Benefits plans • Mandatory benefits: –provision for employee economic security –superannuation. • Voluntary benefits: –enhance an organisation’s ability to attract and retain high-value employees and enable it to offer employees a more appealing ‘value proposition’ –includes such benefits as discount company loans, company cars, gym membership, self-education, computers, mobile phones.
Performance-related rewards • ‘Performance-related rewards (or incentives) are rewards given in recognition of past performance (individually or collectively) and in order to reinforce and enhance future performance.’
Fixed versus flexible benefits plans • Standard content: the composition being determined by legal requirement and employer choice. • Flexible content: employees having a degree of choice.
Performance Incentives advantages • Agency theory, reinforcement theory, expectancy theory and goal- setting theory all emphasise the centrality of employee cognitive processes to understanding and managing the relationship between rewards and task motivation • Performance-related rewards operationalise the equity norm of distributive justice
Performance Incentives disadvantages • Incentives undermine intrinsic interest in the job • Rewards motivate people to pursue one thing above all else • Rewards punish • Rewards rupture cooperative work relationships • Rewards ignore underlying reasons for work problems • Agency theory, reinforcement theory, expectancy theory and goal- setting theory all emphasise the centrality of employee cognitive processes to understanding and managing the relationship between rewards and task motivation • Performance-related rewards operationalise the equity norm of distributive justice • Rewards discourage risk-taking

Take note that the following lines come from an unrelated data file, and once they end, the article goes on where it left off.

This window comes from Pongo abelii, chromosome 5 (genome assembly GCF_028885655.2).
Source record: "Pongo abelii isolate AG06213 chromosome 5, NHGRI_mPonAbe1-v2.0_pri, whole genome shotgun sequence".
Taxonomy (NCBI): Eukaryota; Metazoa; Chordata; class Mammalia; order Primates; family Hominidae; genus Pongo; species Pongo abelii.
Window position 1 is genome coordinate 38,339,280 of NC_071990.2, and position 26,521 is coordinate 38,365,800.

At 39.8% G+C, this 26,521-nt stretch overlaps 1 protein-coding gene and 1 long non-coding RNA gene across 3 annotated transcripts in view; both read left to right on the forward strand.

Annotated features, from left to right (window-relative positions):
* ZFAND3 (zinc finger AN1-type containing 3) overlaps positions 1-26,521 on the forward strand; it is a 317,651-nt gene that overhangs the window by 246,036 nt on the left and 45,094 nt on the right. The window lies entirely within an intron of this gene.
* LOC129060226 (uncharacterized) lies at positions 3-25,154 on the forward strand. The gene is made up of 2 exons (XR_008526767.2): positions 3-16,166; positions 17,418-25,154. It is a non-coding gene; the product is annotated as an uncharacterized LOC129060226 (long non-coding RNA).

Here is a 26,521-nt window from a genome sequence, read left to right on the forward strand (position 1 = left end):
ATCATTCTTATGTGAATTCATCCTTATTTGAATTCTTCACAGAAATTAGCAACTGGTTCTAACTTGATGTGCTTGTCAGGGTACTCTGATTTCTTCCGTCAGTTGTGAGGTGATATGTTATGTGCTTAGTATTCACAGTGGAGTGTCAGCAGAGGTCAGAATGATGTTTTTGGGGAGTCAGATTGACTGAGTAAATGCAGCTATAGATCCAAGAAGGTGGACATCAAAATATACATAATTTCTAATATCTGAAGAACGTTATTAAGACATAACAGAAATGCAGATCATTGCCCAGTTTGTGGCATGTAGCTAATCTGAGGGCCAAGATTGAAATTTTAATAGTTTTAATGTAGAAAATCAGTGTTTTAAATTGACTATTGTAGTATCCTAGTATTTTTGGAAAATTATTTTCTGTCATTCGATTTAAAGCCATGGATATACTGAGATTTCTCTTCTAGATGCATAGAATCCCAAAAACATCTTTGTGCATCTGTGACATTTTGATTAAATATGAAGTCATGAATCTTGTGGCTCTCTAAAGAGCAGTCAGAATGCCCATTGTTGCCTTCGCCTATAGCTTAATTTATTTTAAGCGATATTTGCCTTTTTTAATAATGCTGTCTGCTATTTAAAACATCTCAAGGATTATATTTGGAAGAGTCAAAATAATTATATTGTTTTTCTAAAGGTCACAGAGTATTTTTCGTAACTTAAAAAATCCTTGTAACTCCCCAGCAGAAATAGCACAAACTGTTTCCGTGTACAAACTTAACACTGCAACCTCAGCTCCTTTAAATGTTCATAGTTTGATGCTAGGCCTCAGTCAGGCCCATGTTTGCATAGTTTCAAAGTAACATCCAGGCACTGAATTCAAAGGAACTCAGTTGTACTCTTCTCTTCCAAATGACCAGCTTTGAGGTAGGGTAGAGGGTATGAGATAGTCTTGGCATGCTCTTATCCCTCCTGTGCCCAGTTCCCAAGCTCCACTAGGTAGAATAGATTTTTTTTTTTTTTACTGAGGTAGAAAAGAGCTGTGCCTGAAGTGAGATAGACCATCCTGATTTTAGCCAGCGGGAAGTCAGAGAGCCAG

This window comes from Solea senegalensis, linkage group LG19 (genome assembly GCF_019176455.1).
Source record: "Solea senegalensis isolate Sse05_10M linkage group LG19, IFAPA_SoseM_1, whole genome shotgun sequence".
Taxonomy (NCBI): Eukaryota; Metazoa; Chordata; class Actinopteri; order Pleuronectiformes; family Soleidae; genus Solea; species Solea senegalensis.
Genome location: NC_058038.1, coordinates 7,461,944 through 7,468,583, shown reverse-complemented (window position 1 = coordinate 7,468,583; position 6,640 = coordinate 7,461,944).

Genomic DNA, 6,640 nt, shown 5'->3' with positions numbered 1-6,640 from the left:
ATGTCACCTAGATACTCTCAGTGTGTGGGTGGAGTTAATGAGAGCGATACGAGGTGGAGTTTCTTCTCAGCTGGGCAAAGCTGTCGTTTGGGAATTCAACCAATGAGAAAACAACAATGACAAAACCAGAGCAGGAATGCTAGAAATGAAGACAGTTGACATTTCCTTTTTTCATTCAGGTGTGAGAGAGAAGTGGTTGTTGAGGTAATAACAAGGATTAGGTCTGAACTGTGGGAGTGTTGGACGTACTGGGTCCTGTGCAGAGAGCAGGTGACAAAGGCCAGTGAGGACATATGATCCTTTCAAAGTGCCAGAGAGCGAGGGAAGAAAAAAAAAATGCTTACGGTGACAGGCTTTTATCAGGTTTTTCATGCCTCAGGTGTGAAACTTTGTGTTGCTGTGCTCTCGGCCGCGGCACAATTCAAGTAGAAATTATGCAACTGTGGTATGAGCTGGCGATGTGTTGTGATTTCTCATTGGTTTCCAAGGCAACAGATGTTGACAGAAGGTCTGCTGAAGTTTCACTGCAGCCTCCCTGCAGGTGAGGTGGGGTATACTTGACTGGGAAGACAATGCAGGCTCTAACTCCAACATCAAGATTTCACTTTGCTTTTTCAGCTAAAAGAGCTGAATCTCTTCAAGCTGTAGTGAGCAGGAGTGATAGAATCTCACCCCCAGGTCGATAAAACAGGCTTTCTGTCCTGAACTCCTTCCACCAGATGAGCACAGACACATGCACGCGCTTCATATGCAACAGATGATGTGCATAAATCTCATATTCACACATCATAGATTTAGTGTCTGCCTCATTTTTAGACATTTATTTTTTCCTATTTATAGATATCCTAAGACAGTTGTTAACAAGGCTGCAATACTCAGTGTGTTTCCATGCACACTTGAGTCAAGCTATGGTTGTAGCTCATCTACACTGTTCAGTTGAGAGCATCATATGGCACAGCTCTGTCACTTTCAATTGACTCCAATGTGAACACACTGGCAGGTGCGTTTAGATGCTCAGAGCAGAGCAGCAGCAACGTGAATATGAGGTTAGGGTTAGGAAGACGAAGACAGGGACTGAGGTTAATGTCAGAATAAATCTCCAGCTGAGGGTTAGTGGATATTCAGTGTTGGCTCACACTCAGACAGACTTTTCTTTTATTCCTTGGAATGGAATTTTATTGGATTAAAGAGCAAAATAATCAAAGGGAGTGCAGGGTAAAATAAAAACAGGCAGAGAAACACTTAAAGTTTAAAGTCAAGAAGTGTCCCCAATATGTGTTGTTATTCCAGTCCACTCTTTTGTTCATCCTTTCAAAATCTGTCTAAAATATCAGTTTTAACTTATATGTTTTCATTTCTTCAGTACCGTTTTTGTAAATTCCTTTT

Types of performance pay • Individual performance-related rewards. • Performance-related pay based on the measured results of large or small work groups. • Collective performance-related rewards based on results achieved by the organisation as a whole.
Collective short-term incentive plans There are four plan types: 1.profit-sharing 2.gain-sharing 3.goal-sharing 4.team incentives.
Organisation-wide long-term incentive plans • Reward employees for improvements over time in the employing business’ share market performance. • Potential rewards are: –share price appreciation –annual dividend earnings –special bonus share issues –special taxation concessions or exemptions.
Executive incentive plans • Increasing linkage of executive pay to performance. Short-term incentives: –generally of one year and linked to goals in organisational financial performance –instrumentality and reinforcement –susceptible to manipulation. • Long-term incentives: –generally for three or five years and in the form of company equity rather than cash –main types are restricted share plans, option plans, performance shares and share appreciation rights.
Managing Expatriate pay • Expatriate rewards must be sufficient to attract suitably qualified and capable individuals to the role, and also to retain and motivate the individual or individuals selected for the role for the full duration of the placement.